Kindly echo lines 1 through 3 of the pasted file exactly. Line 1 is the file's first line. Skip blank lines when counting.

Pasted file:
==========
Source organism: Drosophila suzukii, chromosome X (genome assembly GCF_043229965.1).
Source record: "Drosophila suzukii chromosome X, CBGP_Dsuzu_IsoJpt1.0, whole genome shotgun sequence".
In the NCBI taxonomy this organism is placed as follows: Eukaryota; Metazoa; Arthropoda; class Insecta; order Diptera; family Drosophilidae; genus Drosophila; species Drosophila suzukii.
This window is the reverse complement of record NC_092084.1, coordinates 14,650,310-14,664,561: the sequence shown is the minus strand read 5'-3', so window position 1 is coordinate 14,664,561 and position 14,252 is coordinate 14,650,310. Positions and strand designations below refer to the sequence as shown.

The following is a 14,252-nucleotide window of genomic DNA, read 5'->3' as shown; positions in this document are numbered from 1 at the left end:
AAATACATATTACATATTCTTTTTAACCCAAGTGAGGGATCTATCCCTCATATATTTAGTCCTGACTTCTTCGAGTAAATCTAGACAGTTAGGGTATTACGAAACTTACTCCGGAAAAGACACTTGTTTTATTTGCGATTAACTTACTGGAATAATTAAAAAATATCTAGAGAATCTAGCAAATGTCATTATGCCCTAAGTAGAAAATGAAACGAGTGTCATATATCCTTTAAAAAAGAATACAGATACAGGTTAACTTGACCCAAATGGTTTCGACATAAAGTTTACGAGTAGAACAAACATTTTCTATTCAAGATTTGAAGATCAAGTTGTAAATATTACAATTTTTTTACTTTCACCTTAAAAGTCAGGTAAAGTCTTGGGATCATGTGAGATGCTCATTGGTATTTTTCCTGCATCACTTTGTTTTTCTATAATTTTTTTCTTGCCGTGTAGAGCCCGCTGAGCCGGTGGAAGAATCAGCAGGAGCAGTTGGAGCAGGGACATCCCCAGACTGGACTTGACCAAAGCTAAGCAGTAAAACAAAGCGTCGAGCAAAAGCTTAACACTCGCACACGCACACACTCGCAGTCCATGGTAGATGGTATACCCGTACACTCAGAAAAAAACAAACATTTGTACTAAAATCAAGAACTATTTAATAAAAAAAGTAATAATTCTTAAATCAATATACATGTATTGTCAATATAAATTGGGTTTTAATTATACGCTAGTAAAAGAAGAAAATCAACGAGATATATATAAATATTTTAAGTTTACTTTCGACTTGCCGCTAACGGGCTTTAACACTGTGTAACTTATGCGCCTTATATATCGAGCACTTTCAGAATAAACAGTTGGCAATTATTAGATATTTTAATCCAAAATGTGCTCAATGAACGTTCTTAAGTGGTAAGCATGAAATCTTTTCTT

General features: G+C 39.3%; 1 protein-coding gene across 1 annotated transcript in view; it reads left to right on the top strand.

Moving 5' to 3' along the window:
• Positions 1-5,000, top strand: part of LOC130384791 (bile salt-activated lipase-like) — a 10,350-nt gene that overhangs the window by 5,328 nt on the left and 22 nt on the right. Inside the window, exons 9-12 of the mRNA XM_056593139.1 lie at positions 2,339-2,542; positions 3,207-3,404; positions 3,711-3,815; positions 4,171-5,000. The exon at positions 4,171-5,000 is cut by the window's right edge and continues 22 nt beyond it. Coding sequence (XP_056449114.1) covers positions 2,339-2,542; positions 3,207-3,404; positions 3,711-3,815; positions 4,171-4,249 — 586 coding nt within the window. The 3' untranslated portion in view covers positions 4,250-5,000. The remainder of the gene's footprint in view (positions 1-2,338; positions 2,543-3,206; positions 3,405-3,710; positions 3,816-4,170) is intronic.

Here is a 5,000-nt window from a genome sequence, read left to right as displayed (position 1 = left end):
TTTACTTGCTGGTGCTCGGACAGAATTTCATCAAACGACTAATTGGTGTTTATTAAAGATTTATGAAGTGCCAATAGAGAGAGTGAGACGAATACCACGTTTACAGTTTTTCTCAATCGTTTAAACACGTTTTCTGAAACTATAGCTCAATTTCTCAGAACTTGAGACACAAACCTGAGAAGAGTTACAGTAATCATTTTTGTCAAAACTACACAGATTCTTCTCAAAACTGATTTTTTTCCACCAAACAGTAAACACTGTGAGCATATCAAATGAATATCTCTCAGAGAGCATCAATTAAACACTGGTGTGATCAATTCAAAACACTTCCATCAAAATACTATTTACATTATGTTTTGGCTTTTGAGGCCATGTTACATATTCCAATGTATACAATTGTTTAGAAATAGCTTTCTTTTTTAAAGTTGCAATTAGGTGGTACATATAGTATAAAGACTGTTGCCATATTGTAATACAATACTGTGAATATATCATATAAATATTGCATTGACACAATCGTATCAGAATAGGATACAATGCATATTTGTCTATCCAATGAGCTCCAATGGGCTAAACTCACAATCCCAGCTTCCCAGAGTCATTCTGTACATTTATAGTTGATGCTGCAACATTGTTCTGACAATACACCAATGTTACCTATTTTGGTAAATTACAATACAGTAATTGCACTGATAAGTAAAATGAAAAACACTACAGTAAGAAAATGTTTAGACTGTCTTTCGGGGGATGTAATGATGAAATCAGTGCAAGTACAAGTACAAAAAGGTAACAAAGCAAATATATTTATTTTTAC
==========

Source organism: Drosophila suzukii, chromosome X (genome assembly GCF_043229965.1).
Source record: "Drosophila suzukii chromosome X, CBGP_Dsuzu_IsoJpt1.0, whole genome shotgun sequence".
In the NCBI taxonomy this organism is placed as follows: Eukaryota; Metazoa; Arthropoda; class Insecta; order Diptera; family Drosophilidae; genus Drosophila; species Drosophila suzukii.